Degree Programs in Computer Forensics

Essential Information

Students in the associate's and bachelor's computer forensics programs learn to collect and analyze digital evidence and may pursue voluntary computer forensics certifications upon graduation. Master's degree programs are often for working professionals. Students in these programs take advanced courses that teach them how to prevent and detect cyber attacks, as well as recovering from them.

Most associate's and bachelor's degree programs require a high school diploma, standardized test scores, and criminal background check. Master's programs require a bachelor's degree in computer forensics or a related field and standardized test scores. Some of these programs are available online.

Associate's Degree in Computer Forensics

An associate's degree program in computer forensics is designed to prepare individuals for entry-level jobs in digital security. Degree candidates study the criminal justice system, including courtroom procedures and search and seizure regulations, along with computer networking and security. Many associate's degree programs in computer forensics also feature internships, where degree candidates work as apprentice computer forensics technicians under direct supervision. Most associate's degree programs in computer forensics can be completed in two years.

An associate's degree program in computer forensics features a topical curriculum with elective opportunities. Sample course titles may include the following:

  • Introductory criminal justice
  • Ethics
  • Computer networking
  • Criminology
  • Criminal law
  • Accounting

Bachelor's Degree in Computer Forensics

A bachelor's degree program in computer forensics is designed to teach the basic skills needed for detecting and preventing digital crime. Degree candidates study the methods and means of information technology management along with digital evidence investigative procedures. Individuals also explore the latest software tools used for collecting and analyzing computer forensic evidence. Bachelor's degree programs in computer forensics can be completed in 4-5 years.

In addition to the core computer forensics curriculum, degree candidates must complete a set number of liberal arts and humanities electives. Some programs also feature foreign language requirements. Sample core course titles include the following:

  • Networking and security
  • Digital evidence laws
  • Forensic science history
  • Website safety
  • Digital forensics research

Master's Degree in Computer Forensics

Master's degree programs in computer forensics are generally offered as Master of Science degrees. Candidates in Master of Science in Computer Forensics degree programs study the advanced techniques for spotting, stopping and solving cybercrime attacks. Some computer forensics master's degree programs are designed for working computer security or forensics professionals who seek higher-paying employment opportunities. Most degree programs feature a graduate thesis or research project as a final graduation requirement. These programs can usually be completed in two years.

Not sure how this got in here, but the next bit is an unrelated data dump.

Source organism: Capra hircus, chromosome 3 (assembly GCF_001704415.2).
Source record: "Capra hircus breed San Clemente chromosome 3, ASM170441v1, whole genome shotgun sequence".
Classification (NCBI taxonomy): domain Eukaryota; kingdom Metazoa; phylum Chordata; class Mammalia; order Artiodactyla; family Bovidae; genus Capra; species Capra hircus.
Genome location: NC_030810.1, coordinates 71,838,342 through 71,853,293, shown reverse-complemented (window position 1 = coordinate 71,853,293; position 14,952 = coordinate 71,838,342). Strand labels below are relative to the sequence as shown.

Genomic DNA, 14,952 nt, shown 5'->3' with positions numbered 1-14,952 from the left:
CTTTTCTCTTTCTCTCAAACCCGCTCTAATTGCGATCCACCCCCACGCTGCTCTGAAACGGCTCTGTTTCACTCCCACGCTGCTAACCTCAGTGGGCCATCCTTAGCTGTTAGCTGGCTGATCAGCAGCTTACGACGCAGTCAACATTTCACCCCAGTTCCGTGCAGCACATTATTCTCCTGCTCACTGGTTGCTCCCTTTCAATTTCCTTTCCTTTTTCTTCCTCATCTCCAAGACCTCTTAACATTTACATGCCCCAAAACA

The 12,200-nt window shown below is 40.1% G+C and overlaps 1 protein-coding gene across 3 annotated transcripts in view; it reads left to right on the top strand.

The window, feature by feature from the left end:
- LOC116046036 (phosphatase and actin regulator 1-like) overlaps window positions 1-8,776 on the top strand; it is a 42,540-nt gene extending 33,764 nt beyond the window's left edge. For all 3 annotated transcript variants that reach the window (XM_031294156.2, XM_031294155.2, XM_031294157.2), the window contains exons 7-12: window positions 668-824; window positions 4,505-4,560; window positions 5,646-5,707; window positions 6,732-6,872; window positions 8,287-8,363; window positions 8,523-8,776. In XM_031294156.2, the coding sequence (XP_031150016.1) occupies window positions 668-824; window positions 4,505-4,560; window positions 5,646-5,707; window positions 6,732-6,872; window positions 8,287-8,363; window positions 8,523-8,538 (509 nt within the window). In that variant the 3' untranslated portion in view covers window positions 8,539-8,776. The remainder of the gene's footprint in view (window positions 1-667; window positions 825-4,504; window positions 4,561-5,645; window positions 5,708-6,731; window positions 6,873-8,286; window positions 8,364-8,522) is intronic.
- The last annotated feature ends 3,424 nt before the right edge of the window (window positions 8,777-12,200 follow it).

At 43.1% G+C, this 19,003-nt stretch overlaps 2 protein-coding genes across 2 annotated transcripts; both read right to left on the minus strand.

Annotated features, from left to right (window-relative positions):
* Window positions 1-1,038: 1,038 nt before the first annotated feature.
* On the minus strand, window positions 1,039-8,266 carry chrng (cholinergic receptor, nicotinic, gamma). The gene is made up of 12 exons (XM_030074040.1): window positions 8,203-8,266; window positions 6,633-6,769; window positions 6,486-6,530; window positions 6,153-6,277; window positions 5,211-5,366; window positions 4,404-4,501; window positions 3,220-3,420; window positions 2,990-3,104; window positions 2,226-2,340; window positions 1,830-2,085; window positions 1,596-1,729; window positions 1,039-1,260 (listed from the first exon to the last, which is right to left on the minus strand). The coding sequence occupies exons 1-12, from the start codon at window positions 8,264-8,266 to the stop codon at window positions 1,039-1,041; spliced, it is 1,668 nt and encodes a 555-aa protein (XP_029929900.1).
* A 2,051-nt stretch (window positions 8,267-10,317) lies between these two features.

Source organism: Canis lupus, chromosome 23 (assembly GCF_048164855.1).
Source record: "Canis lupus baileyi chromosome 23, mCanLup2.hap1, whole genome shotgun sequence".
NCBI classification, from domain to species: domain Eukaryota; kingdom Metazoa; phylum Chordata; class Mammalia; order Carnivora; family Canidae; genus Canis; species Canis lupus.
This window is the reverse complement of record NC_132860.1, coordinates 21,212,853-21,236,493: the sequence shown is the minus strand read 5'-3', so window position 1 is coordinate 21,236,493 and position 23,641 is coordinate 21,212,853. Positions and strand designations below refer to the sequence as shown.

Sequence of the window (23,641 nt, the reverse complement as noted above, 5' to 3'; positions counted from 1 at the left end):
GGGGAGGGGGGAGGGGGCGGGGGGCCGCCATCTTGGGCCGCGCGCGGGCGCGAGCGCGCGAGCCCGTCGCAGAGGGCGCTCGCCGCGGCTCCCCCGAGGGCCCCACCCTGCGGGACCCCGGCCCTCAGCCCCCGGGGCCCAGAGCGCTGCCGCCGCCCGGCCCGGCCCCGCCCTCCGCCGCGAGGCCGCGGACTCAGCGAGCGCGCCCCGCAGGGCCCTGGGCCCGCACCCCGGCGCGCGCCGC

The curriculum of a master's degree program in computer forensics generally features a few elective requirements. Core course titles may include the following:

  • Advanced digital evidence collection techniques
  • Wireless security
  • Software vulnerability
  • Digital evidence processing
  • Theories and methods of investigative analysis

Popular Career Options

Many job openings for computer forensics professionals require bachelor's degrees; however, computer forensics associate's degree holders may find entry-level employment opportunities with government agencies at the state or local level. Possible job titles are included below:

  • Computer security assistant
  • Information technology technician
  • Digital security apprentice

Graduates of bachelor's degree programs in computer forensics should find themselves eligible for a wide range of computer security and forensic jobs. Sample job titles may include the following:

  • Computer network analyst
  • Digital safety officer
  • Information technology specialist

Most graduates of a master's degree program in computer forensics seek employment as computer forensics investigators, where they will collect and analyze digital information to be used in criminal investigations. Other possible job titles include the following:

  • Cybercrime consultant
  • Cryptographic attack specialist
  • Internet security officer

Continuing Education Information

For those who want to continue their educations after earning an associate's degree, a host of bachelor's and graduate computer forensics degree programs are available. Some associate's degree programs in computer forensics are designed so graduates can enter bachelor's degree programs as third-year students. Applicants should check the transfer credit policies of their desired institutions. More information about computer forensics bachelor's and graduate degree programs is contained below.

Graduates of bachelor's programs may continue their studies in pursuit of master's degrees in computer or digital forensics. More information about this program is contained below.

Those who pursue professional computer forensics positions after earning their bachelor's degrees may find it advantageous to take one or several computer forensics software certification exams. These voluntary certifications, such as the EnCase Certified Examiner certification, may improve chances for securing employment and earning promotions.

Degree programs in computer forensics can be earned at the undergraduate and graduate levels. Students pursuing an undergraduate degree focus on basic skills for finding and preventing digital crime, while graduate students complete more advanced courses in evidence collection and investigating.

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